Dressage rider and trainer Michael Eilberg, explains three ways to improve your horse's response to your aids
Change his head carriage position
Whilst you’re warming your horse up, think about where he wants to carry his head and how fast he wants to go then do the opposite of what he wants. Working with opposites means if your horse wants to go fast you want him to go slow, if he wants to go slow you want him to go fast. If he wants to carry his head high you want him to carry it low, if he wants to carry his head low you want him to carry it high and so on...this puts you in charge and starts to influence your horse rather than him influencing you.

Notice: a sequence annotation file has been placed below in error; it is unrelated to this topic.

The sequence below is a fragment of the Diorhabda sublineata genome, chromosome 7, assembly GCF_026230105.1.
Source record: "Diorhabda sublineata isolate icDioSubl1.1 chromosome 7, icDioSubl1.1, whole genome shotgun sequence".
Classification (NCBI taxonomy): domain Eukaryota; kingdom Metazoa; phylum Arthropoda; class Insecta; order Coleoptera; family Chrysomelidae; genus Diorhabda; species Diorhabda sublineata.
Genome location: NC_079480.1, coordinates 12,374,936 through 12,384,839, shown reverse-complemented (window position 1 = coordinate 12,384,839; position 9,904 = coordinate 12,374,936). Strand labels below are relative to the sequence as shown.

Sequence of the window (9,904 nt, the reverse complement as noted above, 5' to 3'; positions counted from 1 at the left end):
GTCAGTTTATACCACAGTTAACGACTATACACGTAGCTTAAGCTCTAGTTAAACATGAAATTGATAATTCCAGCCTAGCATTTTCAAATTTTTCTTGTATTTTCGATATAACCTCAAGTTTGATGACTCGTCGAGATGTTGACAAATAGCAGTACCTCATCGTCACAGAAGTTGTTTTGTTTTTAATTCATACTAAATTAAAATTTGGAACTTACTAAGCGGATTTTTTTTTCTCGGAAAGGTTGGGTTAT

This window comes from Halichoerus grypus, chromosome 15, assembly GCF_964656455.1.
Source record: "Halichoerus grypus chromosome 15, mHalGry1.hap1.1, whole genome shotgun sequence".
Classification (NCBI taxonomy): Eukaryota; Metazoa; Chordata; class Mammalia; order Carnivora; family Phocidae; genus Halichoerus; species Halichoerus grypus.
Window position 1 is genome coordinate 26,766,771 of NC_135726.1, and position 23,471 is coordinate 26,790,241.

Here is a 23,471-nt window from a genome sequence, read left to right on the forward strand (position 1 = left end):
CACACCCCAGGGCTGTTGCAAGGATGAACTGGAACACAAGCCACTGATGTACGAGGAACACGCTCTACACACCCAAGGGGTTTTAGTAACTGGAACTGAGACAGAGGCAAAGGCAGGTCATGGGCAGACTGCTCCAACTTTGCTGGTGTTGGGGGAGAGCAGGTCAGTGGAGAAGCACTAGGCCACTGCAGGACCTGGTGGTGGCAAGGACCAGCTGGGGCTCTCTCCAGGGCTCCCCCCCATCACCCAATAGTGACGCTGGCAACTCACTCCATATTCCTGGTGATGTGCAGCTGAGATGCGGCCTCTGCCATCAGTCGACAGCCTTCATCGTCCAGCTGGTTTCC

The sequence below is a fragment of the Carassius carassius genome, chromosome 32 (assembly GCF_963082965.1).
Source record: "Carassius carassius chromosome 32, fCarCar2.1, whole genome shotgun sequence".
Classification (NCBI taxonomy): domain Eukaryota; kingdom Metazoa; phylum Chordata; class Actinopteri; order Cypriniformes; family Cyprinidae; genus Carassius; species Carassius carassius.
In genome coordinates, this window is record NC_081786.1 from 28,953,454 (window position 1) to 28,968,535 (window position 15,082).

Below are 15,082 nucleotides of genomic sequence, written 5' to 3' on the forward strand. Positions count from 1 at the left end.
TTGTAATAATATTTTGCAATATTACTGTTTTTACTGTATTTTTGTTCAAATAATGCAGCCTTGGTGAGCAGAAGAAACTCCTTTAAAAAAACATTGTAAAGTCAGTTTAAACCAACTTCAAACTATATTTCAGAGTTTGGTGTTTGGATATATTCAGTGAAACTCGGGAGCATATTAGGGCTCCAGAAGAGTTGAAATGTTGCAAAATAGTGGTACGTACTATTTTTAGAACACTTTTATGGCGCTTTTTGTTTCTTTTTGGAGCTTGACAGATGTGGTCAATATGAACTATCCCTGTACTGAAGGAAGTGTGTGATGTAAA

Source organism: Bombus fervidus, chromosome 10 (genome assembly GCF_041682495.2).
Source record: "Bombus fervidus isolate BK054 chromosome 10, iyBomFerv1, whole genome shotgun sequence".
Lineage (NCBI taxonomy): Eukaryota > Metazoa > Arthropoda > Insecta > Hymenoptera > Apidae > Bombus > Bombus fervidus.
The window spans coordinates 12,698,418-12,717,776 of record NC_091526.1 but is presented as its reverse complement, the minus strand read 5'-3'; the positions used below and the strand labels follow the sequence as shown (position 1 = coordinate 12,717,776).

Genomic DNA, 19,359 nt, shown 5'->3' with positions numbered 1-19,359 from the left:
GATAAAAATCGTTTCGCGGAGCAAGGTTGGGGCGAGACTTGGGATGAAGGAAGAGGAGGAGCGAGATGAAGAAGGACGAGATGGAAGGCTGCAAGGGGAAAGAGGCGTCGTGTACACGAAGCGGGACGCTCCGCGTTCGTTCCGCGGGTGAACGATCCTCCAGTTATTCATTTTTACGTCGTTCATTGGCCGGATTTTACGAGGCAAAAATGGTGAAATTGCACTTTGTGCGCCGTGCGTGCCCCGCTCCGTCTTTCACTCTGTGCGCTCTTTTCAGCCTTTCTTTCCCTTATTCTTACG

Ride more transitions
Now that you have your horse listening to you, keep him interested by riding through some transitions. Plan ahead in your head where you are going to ask for an upward or downward transition, so that you can prepare properly and make sure you reward him if he completes the transitions smoothly. Transitions are more than just walk to trot, trot to canter, transitions also mean riding from your normal trot pace into a medium trot or when you’re cantering, pushing them forward for five strides and then bringing them back.
Establish an even rein contact
You’re aiming to be able to have a consistent contact with your horse. Once you have a good even contact, make some changes of rein across the diagonal or in a figure of eight. Be sure to maintain an even contact, which means keeping the same amount of tension on each rein. Make sure you give him a good walk round on a long rein to cool him down